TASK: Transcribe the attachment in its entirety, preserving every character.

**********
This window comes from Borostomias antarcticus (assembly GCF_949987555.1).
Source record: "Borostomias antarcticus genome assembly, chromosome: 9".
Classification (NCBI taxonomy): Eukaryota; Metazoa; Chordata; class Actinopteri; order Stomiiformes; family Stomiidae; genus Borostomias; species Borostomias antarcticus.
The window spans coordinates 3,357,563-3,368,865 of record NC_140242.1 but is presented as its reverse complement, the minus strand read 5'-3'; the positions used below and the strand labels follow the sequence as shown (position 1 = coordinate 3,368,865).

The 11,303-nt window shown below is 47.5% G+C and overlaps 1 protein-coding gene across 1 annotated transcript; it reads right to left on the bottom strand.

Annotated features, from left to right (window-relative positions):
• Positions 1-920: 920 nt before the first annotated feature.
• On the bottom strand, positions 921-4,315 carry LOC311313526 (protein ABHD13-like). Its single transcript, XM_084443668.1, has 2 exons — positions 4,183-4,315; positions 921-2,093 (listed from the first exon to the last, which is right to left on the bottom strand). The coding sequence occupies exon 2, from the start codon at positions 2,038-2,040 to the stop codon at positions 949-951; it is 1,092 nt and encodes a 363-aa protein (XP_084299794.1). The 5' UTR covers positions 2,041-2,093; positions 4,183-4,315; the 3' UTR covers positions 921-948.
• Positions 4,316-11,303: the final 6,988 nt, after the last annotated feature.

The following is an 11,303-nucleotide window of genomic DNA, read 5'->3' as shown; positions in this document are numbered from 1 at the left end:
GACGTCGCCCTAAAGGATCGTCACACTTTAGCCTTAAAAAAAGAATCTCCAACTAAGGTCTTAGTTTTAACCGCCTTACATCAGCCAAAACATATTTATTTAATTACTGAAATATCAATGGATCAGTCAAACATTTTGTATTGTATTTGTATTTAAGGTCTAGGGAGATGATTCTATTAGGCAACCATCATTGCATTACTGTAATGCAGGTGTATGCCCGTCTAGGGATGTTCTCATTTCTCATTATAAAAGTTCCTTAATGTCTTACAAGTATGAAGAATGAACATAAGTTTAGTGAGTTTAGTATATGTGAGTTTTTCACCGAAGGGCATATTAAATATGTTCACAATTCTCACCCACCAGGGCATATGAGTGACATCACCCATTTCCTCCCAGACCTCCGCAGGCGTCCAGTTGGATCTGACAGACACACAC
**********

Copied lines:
This window comes from Borostomias antarcticus (assembly GCF_949987555.1).
Source record: "Borostomias antarcticus genome assembly, chromosome: 9".
Classification (NCBI taxonomy): Eukaryota; Metazoa; Chordata; class Actinopteri; order Stomiiformes; family Stomiidae; genus Borostomias; species Borostomias antarcticus.
The window spans coordinates 3,357,563-3,368,865 of record NC_140242.1 but is presented as its reverse complement, the minus strand read 5'-3'; the positions used below and the strand labels follow the sequence as shown (position 1 = coordinate 3,368,865).

The 11,303-nt window shown below is 47.5% G+C and overlaps 1 protein-coding gene across 1 annotated transcript; it reads right to left on the bottom strand.

Annotated features, from left to right (window-relative positions):
• Positions 1-920: 920 nt before the first annotated feature.
• On the bottom strand, positions 921-4,315 carry LOC311313526 (protein ABHD13-like). Its single transcript, XM_084443668.1, has 2 exons — positions 4,183-4,315; positions 921-2,093 (listed from the first exon to the last, which is right to left on the bottom strand). The coding sequence occupies exon 2, from the start codon at positions 2,038-2,040 to the stop codon at positions 949-951; it is 1,092 nt and encodes a 363-aa protein (XP_084299794.1). The 5' UTR covers positions 2,041-2,093; positions 4,183-4,315; the 3' UTR covers positions 921-948.
• Positions 4,316-11,303: the final 6,988 nt, after the last annotated feature.

The following is an 11,303-nucleotide window of genomic DNA, read 5'->3' as shown; positions in this document are numbered from 1 at the left end:
GACGTCGCCCTAAAGGATCGTCACACTTTAGCCTTAAAAAAAGAATCTCCAACTAAGGTCTTAGTTTTAACCGCCTTACATCAGCCAAAACATATTTATTTAATTACTGAAATATCAATGGATCAGTCAAACATTTTGTATTGTATTTGTATTTAAGGTCTAGGGAGATGATTCTATTAGGCAACCATCATTGCATTACTGTAATGCAGGTGTATGCCCGTCTAGGGATGTTCTCATTTCTCATTATAAAAGTTCCTTAATGTCTTACAAGTATGAAGAATGAACATAAGTTTAGTGAGTTTAGTATATGTGAGTTTTTCACCGAAGGGCATATTAAATATGTTCACAATTCTCACCCACCAGGGCATATGAGTGACATCACCCATTTCCTCCCAGACCTCCGCAGGCGTCCAGTTGGATCTGACAGACACACAC